Beware the Leaven
Here's the TL;DR version for those with little time to read the (admittedly brief) article:
After feeding the four thousand, Yeshua went to Magdala. When some Pharisees there asked Him to repeat the miracle, He refused; “leaving them, He again embarked and went away to the other side” (Mark 8:13). [...] Yeshua sat in the stern of the boat, still reflecting on His acrimonious encounter with the religious leaders in Magdala. He turned to the Twelve and said, “Watch out and beware of the leaven of the Pharisees and Sadducees” (Matthew 16:6).
Luke’s version of the saying offers a further insight: “Beware of the leaven of the Pharisees, which is hypocrisy” (Luke 12:1). [...] Hypocrisy means “acting.” It refers to putting on a performance. [...] The three parties of the Pharisees, Sadducees, and Herodians represented the Jewish religious and political leadership of the age. The Master saw through their façade of piety. He warned His disciples against the leaven of engaging in religious pretense and disingenuousness. He did not want to see His followers become a new breed of elitists and corrupt politicians masquerading behind a veneer of religious piety.
Too often we focus on the ritual and pageantry of religion while forgetting that, at their core, all religious tradition is meant to inspire adherents to be better people. This isn't just at the individual level, but at the institutional level as well; almost every major religion has, at one time or another, been corrupted by social/political power or grown so accustomed to seeming pious by their rituals and customs that they lose sight of the meaning of the rituals and forget to actually be pious.
This is part of what the philosopher Jean Baudrillard referred to as the "decay of meaning": ritual simulates spiritual reality and creates a sort of "hyperreality" that becomes more exciting and idealized to the adherent than the truth that ritual is supposed to represent. We spread the myth of Saint Nicholas because we all want to be as generous as him, but that myth gets chewed up by civilization's capitalistic commercial machines until Saint Nicholas becomes Santa Claus, then the act of "being" Santa Claus for whoever you're buying gifts for eventually becomes a social obligation at work parties, so on and so forth until Santa Claus becomes part of a mass marketing strategy to con consumers into buying more useless crap bearing his image around Christmas time. Saint Nicholas -- a mythic symbol of generosity -- has now become a symbol of corporate greed due to the glitz and glamor of holiday ritual. That's just one example, a relatively harmless one at that.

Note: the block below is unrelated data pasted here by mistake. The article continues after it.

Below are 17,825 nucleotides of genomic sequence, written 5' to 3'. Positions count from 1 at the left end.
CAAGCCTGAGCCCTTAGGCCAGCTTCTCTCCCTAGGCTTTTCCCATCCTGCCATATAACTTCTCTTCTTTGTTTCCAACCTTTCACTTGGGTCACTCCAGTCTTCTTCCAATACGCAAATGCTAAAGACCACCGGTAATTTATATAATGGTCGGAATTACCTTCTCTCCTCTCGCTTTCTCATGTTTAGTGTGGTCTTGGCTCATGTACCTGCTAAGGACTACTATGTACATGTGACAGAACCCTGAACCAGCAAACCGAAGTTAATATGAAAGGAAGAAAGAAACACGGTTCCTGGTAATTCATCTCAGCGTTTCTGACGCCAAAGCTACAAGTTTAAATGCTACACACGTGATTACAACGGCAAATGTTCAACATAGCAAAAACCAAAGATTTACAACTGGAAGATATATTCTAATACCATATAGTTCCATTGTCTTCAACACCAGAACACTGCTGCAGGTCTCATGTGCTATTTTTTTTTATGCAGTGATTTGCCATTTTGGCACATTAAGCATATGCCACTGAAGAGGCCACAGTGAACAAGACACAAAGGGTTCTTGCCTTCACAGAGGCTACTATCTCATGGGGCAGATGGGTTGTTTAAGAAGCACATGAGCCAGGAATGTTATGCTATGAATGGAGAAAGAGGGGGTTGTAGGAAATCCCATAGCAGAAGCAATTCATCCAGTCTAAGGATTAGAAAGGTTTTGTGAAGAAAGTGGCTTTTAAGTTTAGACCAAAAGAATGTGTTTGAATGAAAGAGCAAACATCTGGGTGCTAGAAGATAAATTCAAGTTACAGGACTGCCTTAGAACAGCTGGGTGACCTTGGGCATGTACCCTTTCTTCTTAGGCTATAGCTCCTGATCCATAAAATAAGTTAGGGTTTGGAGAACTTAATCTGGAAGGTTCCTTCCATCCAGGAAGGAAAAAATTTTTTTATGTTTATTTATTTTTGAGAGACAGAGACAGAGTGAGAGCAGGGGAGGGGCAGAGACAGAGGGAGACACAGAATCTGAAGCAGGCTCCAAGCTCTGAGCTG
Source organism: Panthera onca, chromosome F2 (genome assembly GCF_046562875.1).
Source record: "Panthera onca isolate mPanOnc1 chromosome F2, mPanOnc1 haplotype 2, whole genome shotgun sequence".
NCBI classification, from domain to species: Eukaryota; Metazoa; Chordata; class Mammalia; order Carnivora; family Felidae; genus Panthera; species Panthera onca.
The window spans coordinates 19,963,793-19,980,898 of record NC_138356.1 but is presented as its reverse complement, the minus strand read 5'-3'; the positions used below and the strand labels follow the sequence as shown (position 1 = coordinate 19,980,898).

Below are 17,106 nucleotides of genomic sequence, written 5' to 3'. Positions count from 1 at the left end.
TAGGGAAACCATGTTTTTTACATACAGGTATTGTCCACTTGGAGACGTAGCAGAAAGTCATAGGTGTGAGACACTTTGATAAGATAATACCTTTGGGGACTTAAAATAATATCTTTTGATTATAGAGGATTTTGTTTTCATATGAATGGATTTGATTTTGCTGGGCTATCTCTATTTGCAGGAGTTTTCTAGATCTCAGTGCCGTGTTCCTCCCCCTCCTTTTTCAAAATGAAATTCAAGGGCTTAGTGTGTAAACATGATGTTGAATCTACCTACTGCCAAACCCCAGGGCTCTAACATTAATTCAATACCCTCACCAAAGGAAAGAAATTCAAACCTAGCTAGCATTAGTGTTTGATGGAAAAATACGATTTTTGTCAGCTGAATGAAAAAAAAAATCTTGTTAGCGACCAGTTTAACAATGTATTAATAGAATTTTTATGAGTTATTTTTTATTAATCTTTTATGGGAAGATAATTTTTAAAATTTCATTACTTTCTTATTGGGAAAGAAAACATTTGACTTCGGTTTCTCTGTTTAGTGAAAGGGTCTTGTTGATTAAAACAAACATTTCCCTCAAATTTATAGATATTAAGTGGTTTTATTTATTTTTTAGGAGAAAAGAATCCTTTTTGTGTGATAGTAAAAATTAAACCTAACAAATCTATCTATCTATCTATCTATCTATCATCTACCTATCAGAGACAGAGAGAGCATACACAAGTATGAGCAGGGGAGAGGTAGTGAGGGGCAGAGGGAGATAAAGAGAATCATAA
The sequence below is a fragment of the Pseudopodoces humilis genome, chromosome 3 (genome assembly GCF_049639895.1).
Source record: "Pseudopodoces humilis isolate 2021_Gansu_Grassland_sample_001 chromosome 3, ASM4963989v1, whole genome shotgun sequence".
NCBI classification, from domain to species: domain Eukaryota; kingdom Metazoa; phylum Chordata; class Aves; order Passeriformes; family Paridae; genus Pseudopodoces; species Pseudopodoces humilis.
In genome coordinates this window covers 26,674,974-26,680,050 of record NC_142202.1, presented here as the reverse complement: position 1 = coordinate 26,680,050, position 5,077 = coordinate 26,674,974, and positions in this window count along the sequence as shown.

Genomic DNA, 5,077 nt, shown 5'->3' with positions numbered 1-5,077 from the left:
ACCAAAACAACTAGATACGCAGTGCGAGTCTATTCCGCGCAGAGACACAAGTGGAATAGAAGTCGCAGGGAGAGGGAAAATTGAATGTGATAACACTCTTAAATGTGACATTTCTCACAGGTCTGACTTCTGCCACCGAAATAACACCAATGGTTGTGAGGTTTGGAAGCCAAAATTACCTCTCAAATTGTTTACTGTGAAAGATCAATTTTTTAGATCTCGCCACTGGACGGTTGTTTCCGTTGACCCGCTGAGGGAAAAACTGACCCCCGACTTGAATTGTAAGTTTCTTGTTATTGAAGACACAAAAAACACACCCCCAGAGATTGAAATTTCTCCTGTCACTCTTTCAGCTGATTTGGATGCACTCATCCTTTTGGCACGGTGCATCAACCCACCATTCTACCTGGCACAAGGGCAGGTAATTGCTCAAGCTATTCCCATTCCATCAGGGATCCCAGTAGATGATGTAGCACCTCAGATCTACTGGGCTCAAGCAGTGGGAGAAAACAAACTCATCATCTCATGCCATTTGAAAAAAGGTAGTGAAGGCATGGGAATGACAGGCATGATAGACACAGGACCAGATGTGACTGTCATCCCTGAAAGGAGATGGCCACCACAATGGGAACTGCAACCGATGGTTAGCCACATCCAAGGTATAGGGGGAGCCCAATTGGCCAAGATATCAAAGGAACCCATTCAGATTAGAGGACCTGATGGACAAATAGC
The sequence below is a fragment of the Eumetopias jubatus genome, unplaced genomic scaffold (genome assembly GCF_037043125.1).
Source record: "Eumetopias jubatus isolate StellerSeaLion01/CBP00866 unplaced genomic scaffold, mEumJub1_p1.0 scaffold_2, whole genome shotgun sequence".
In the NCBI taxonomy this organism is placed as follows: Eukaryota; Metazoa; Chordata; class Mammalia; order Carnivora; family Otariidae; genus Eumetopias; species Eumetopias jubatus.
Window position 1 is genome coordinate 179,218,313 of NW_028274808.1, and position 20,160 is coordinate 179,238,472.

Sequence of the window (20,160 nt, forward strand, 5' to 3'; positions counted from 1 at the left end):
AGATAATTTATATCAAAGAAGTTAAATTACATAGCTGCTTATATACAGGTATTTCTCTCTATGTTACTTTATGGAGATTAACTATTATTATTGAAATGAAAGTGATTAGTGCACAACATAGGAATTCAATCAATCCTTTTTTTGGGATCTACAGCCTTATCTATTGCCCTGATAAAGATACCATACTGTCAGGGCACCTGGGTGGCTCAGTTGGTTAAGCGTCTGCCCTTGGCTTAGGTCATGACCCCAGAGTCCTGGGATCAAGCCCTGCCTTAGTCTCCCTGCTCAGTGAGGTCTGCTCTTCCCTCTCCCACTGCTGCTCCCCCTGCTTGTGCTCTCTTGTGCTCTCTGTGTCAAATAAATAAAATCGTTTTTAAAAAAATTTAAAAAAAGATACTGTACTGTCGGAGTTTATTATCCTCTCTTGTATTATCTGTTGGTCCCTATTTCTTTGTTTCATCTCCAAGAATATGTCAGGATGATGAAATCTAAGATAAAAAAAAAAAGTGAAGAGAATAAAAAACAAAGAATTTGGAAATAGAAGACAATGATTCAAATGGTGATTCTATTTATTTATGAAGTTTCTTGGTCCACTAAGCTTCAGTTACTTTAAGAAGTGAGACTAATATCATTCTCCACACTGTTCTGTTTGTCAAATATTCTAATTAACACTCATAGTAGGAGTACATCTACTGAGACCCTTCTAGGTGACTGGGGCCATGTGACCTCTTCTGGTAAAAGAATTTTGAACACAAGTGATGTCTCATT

The fundamental shift in Christianity from persecuted Jewish sect to powerhouse principal Roman religion to conquering Medieval dogma, however, was not so harmless and flew directly in the face of what the rabbi Yeshua / Jesus taught. I reiterate from the article:
[Jesus] warned His disciples against the leaven of engaging in religious pretense and disingenuousness. He did not want to see His followers become a new breed of elitists and corrupt politicians masquerading behind a veneer of religious piety. (Emphasis mine.)
That's exactly what happened, though, and it only took a few hundred years to make that happen.
Though the Jedi are depicted as the protagonists of the Star Wars films, they aren't immune to this, as this article at CBR by Bella Vigliotti illustrates. (It was something that was also mentioned occasionally in the Clone Wars era Legends/old EU material, but all that was rendered non-canon, so I suppose mentioning it is moot.)
The hypocrisy of the Sadducees and Pharisees -- and the hypocrisy expressed by the leadership of the later Christian institutions, from the Roman Catholic Church on down to its Protestant offspring -- is something we must avoid in our daily lives as individual adherents. Institutions don't grow corrupt and hypocritical overnight; it happens the first time we as adherents allow it to happen in our lives, and it grows like yeast with each allowance and each adherent until the entire organization has been overtaken by it.
Beware the leaven, my friends!
Live long and prosper, and may the Force be with you.
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My father always says "The person who prays you the hardest on Sunday screws you the hardest on Monday." This can be chronic in the Catholic church, where there are so many ways to "show" your faith, such as praying the rosary or carrying icons. Churchgoers will judge other churchgoers on their attendence. Some people make a show out of kneeling, crossing their arms, and receiving the eucharist on the tongue (which is technically appropriate, but extremely weird nevertheless, and I can't help but think it's done more out of a need to look holy rather than be holy).
We also see this here in the temple. Some people get caught up with labels - either by pursuing knighthood too quickly, or assuming that being a knight automatically makes one's opinions worth more. Fortunately, it seems to be a small problem, and most knights are barely affected by their (well-deserved) labels.
Lastly, we see this outside religion. I think the "warning of the leaven" is true in politics as well. The need to appear sustainable, or equity-minded is sometimes greater than the need to be sustainable and equity-minded.
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